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Six legends to be inducted into World Rugby Hall of Fame

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World Rugby has revealed that six legends of the game in Osea Kolinisau (Fiji), Humphrey Kayange (Kenya), Huriana Manuel-Carpenter (New Zealand), Cheryl McAfee (Australia), Will Carling (England) and Jim Telfer (Scotland) will be inducted into the World Rugby Hall of Fame in 2021.

The World Rugby Hall of Fame presented by Tudor recognises those who have made an outstanding contribution to the game of rugby throughout their careers, demonstrating rugby’s character-building values of integrity, passion, solidarity, discipline and respect on and off the field.

The six inductees excel within two themes selected by the Hall of Fame panel for 2021, rugby sevens and the Olympic Games in a big Olympic year, and the 150th anniversary of the first international match between Scotland and England in March 1871.

6 Nations

Doris Voted Autumn Nations Player Of The Series

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Ireland back rower Caelan Doris has been named 2021 Autumn Nations Player of the Series by fans after winning the public vote for the award following a sensational November campaign.

The 23-year-old was Ireland’s dynamo during the Autumn Nations Series, starting all three games as Andy Farrell’s men defeated Japan, New Zealand and Argentina.

Doris was one of six players up for the honour, along with France’s Antoine Dupont and Romain Ntamack, England’s Freddie Steward and Marcus Smith, and Springbok Eben Etzebeth.

But his superb form across the Autumn Nations Series saw him take the top prize ahead of South African lock Etzebeth, with England full-back Steward completing the podium in third.

Doris started the campaign at blindside flanker in the comprehensive 60-5 win over Japan, making 11 carries for 39 metres and also contributing nine tackles – more than any of his team-mates.

His pièce de resistance was the performance in the historic 29-20 victory over the All Blacks as he popped up everywhere to complete 12 tackles, carry for 84 metres and beat two defenders.

He also scored Ireland’s all-important third try after the break, stepping inside and racing through a gap in the wall of black shirts to run the ball in from just outside the New Zealand 22.

In fact, so good was his display at the Aviva Stadium that evening, it earned him the Vodafone player-of-the-match award in what was only Ireland’s third ever triumph over New Zealand.

Even switching to number 8 in the absence of the injured Jack Conan for Ireland’s final Autumn Nations Series game did not slow him down, rising to the occasion again against Argentina.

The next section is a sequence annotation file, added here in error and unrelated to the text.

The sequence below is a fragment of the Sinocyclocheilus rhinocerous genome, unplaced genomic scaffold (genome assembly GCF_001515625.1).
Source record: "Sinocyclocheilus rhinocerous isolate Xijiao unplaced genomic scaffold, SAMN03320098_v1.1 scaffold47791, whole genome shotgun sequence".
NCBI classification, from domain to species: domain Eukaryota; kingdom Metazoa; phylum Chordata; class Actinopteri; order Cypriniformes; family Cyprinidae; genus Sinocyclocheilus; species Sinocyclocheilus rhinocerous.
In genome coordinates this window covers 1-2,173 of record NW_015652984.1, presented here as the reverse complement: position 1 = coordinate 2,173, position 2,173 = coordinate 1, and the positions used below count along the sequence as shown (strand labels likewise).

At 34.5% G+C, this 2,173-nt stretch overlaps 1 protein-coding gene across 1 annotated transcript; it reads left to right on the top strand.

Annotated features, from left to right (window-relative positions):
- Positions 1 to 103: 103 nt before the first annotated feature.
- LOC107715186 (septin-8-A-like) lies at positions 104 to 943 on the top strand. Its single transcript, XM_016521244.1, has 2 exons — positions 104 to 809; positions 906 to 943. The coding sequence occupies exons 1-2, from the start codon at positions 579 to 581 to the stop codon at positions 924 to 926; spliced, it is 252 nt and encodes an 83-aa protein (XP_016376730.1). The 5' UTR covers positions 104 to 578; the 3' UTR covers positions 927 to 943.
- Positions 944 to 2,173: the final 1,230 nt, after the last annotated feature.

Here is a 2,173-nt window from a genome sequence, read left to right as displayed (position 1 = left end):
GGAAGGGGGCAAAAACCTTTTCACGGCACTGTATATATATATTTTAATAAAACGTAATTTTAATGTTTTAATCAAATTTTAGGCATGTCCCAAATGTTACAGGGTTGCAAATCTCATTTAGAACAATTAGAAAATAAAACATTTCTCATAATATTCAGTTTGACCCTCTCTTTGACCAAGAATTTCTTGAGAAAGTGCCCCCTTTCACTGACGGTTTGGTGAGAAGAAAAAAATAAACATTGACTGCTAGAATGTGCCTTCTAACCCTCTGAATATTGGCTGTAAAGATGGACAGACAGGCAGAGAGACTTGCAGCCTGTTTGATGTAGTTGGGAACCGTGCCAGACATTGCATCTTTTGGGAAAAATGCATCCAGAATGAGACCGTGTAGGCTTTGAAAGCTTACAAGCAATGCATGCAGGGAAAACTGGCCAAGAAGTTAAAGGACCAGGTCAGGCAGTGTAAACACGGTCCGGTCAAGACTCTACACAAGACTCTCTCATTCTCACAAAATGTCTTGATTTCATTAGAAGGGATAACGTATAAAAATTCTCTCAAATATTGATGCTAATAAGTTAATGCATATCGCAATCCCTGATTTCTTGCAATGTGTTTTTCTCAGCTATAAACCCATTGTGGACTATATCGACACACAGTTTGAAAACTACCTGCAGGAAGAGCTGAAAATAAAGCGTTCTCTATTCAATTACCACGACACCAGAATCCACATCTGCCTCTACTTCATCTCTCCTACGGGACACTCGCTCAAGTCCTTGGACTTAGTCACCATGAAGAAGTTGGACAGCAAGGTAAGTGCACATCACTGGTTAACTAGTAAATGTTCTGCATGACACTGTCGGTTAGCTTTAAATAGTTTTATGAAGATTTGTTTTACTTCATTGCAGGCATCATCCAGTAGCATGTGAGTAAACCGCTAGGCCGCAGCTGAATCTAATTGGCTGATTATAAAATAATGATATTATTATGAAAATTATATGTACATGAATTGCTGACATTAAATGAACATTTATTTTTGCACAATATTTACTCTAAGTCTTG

Doris scored his second try in as many matches as Ireland prevailed 53-7, covering another 58 metres with ball in hand and finishing the game with 11 carries.

All in all, the Mayo native made 36 carries across the Autumn Nations Series – more than any other player – while he also hit a joint-high 99 rucks as his relentless engine drove Ireland forward.

AUTUMN NATIONS PLAYER OF THE SERIES VOTE:

Caelan Doris (Ireland) – 26%
Eben Etzebeth (South Africa) – 22%
Freddie Steward (England) – 20%
Antoine Dupont (France) – 14%
Marcus Smith (England) – 10%
Romain Ntamack (France) – 8%

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International

SA matches postponed due to COVID variant risk

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Mandatory Credit ©INPHO/Dan Sheridan

In a statement, organisers said that due to the sudden developments that had placed South Africa on the UK and EU travel red list the matches would be rescheduled for later this season.

“The safety and well-being of our participating clubs’ players, coaches, support staff and match officials is the foremost priority and the URC is currently working with the four visiting clubs – Cardiff Rugby, Munster Rugby, Scarlets and Zebre Parma – to facilitate their return as soon as possible,” the statement advised.

“This decision is based upon the latest guidance against non-essential travel to and from South Africa, the ban on direct flights to the UK and other home destinations and the potential hotel quarantines enforced upon those returning from South Africa.

“As has been the operating practice throughout the pandemic, the URC will continue engaging with our Medical Advisory Group, our union shareholders and respective governments to plan according to the latest health guidelines.

“A period of assessment will now be required to better understand the impact of these new travel restrictions and how to reschedule these games within the current season. Given the nature and speed of these developments URC will provide further updates at the appropriate time through official channels only.”